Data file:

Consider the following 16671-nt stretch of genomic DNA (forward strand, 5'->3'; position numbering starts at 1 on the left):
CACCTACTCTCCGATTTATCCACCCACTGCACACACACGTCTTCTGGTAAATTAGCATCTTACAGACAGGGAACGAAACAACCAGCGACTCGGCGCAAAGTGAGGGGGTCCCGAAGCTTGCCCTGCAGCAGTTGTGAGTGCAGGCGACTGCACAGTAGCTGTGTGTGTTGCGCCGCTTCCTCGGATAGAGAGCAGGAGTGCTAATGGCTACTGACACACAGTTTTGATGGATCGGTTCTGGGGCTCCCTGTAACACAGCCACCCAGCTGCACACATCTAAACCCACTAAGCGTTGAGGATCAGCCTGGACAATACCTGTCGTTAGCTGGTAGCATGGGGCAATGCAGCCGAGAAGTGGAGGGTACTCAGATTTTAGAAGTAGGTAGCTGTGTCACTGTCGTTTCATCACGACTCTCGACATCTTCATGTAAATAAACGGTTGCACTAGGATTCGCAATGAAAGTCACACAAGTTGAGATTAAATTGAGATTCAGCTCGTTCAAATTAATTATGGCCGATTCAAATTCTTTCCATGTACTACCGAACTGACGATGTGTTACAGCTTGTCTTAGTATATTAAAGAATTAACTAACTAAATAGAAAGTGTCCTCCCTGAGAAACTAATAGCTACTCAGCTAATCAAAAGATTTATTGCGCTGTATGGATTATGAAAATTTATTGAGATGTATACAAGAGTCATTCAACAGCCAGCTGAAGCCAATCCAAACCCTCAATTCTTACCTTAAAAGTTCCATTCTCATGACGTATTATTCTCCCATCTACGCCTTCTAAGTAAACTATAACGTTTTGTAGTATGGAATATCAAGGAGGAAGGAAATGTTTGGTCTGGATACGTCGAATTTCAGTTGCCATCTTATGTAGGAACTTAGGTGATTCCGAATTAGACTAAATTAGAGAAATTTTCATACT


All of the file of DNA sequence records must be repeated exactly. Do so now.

Consider the following 16671-nt stretch of genomic DNA (forward strand, 5'->3'; position numbering starts at 1 on the left):
CACCTACTCTCCGATTTATCCACCCACTGCACACACACGTCTTCTGGTAAATTAGCATCTTACAGACAGGGAACGAAACAACCAGCGACTCGGCGCAAAGTGAGGGGGTCCCGAAGCTTGCCCTGCAGCAGTTGTGAGTGCAGGCGACTGCACAGTAGCTGTGTGTGTTGCGCCGCTTCCTCGGATAGAGAGCAGGAGTGCTAATGGCTACTGACACACAGTTTTGATGGATCGGTTCTGGGGCTCCCTGTAACACAGCCACCCAGCTGCACACATCTAAACCCACTAAGCGTTGAGGATCAGCCTGGACAATACCTGTCGTTAGCTGGTAGCATGGGGCAATGCAGCCGAGAAGTGGAGGGTACTCAGATTTTAGAAGTAGGTAGCTGTGTCACTGTCGTTTCATCACGACTCTCGACATCTTCATGTAAATAAACGGTTGCACTAGGATTCGCAATGAAAGTCACACAAGTTGAGATTAAATTGAGATTCAGCTCGTTCAAATTAATTATGGCCGATTCAAATTCTTTCCATGTACTACCGAACTGACGATGTGTTACAGCTTGTCTTAGTATATTAAAGAATTAACTAACTAAATAGAAAGTGTCCTCCCTGAGAAACTAATAGCTACTCAGCTAATCAAAAGATTTATTGCGCTGTATGGATTATGAAAATTTATTGAGATGTATACAAGAGTCATTCAACAGCCAGCTGAAGCCAATCCAAACCCTCAATTCTTACCTTAAAAGTTCCATTCTCATGACGTATTATTCTCCCATCTACGCCTTCTAAGTAAACTATAACGTTTTGTAGTATGGAATATCAAGGAGGAAGGAAATGTTTGGTCTGGATACGTCGAATTTCAGTTGCCATCTTATGTAGGAACTTAGGTGATTCCGAATTAGACTAAATTAGAGAAATTTTCATACT